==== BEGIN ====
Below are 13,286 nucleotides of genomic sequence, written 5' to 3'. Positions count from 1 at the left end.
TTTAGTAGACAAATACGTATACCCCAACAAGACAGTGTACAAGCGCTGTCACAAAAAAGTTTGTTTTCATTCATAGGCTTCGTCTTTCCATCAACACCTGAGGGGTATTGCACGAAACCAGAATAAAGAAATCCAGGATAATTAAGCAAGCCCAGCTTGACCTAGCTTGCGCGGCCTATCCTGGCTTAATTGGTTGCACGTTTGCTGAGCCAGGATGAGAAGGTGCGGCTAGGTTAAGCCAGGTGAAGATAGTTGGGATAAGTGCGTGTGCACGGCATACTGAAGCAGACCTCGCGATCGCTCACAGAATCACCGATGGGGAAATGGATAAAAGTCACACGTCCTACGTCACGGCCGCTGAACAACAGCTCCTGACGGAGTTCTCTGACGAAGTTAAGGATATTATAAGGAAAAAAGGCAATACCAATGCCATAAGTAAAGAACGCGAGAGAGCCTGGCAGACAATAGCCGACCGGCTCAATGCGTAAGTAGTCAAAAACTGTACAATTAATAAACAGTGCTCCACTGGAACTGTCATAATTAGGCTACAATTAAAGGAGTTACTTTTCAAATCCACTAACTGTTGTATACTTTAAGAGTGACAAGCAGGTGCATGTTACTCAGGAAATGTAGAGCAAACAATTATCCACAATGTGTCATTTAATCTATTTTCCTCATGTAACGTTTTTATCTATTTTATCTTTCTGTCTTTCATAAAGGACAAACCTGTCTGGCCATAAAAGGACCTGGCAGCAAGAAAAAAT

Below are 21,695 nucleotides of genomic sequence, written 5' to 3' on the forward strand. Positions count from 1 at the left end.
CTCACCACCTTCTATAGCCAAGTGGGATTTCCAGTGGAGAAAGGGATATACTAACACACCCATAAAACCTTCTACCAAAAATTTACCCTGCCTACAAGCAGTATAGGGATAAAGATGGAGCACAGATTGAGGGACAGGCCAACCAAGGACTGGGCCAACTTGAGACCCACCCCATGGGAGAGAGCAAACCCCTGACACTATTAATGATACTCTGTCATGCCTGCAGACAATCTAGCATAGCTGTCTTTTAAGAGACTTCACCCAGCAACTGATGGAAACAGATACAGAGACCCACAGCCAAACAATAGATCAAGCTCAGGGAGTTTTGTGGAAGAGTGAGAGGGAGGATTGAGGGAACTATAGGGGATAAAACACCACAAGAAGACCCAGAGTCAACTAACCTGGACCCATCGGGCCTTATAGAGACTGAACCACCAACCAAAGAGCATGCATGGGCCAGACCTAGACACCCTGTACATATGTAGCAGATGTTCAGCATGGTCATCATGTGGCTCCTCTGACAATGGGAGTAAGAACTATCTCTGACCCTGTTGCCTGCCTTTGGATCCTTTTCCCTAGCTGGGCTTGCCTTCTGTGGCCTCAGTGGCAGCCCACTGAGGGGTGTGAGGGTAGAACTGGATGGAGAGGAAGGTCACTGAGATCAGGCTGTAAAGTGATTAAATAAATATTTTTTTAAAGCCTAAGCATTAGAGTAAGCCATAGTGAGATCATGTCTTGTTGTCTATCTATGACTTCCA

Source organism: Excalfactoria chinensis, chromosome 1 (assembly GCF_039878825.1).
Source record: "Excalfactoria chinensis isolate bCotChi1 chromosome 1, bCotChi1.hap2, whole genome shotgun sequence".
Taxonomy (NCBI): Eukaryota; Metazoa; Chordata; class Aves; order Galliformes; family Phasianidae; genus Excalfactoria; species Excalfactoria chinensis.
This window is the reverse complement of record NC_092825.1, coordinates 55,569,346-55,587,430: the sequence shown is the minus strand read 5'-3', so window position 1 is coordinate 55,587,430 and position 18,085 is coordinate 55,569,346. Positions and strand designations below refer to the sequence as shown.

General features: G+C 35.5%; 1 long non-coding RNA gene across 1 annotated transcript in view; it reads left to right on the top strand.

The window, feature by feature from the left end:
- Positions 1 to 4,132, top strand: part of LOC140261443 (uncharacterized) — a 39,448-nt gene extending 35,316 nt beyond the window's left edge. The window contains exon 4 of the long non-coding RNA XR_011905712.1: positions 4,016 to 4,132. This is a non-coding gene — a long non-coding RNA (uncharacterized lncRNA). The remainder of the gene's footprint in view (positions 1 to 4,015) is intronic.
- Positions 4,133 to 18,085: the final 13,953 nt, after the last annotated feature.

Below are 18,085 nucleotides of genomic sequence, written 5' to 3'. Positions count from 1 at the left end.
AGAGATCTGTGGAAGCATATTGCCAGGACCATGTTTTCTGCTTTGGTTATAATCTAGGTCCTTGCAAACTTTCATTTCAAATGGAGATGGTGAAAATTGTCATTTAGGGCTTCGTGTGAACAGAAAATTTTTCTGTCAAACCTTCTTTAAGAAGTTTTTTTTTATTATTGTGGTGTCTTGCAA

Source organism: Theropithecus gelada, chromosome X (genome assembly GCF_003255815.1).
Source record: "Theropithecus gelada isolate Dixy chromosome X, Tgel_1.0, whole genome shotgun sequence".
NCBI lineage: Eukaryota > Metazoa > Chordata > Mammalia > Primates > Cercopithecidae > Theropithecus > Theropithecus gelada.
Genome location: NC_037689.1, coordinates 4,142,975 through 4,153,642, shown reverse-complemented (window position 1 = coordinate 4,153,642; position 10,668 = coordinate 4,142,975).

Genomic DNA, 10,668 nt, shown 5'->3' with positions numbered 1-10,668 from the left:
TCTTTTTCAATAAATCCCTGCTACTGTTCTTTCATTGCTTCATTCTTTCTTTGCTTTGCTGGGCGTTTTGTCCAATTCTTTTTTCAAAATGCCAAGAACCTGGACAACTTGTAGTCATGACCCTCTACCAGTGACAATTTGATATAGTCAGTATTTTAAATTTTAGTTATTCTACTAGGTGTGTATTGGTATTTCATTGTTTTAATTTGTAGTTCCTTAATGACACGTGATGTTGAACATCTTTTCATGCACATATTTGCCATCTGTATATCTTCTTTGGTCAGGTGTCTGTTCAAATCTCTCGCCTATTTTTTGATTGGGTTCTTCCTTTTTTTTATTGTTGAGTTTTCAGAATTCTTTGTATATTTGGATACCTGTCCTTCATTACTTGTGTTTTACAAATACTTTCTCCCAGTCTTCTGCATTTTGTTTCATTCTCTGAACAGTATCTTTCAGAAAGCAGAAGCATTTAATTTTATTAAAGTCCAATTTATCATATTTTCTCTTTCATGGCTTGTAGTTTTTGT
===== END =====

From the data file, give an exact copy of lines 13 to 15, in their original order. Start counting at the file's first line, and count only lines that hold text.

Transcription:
Below are 18,085 nucleotides of genomic sequence, written 5' to 3'. Positions count from 1 at the left end.
AGAGATCTGTGGAAGCATATTGCCAGGACCATGTTTTCTGCTTTGGTTATAATCTAGGTCCTTGCAAACTTTCATTTCAAATGGAGATGGTGAAAATTGTCATTTAGGGCTTCGTGTGAACAGAAAATTTTTCTGTCAAACCTTCTTTAAGAAGTTTTTTTTTATTATTGTGGTGTCTTGCAA

Source organism: Theropithecus gelada, chromosome X (genome assembly GCF_003255815.1).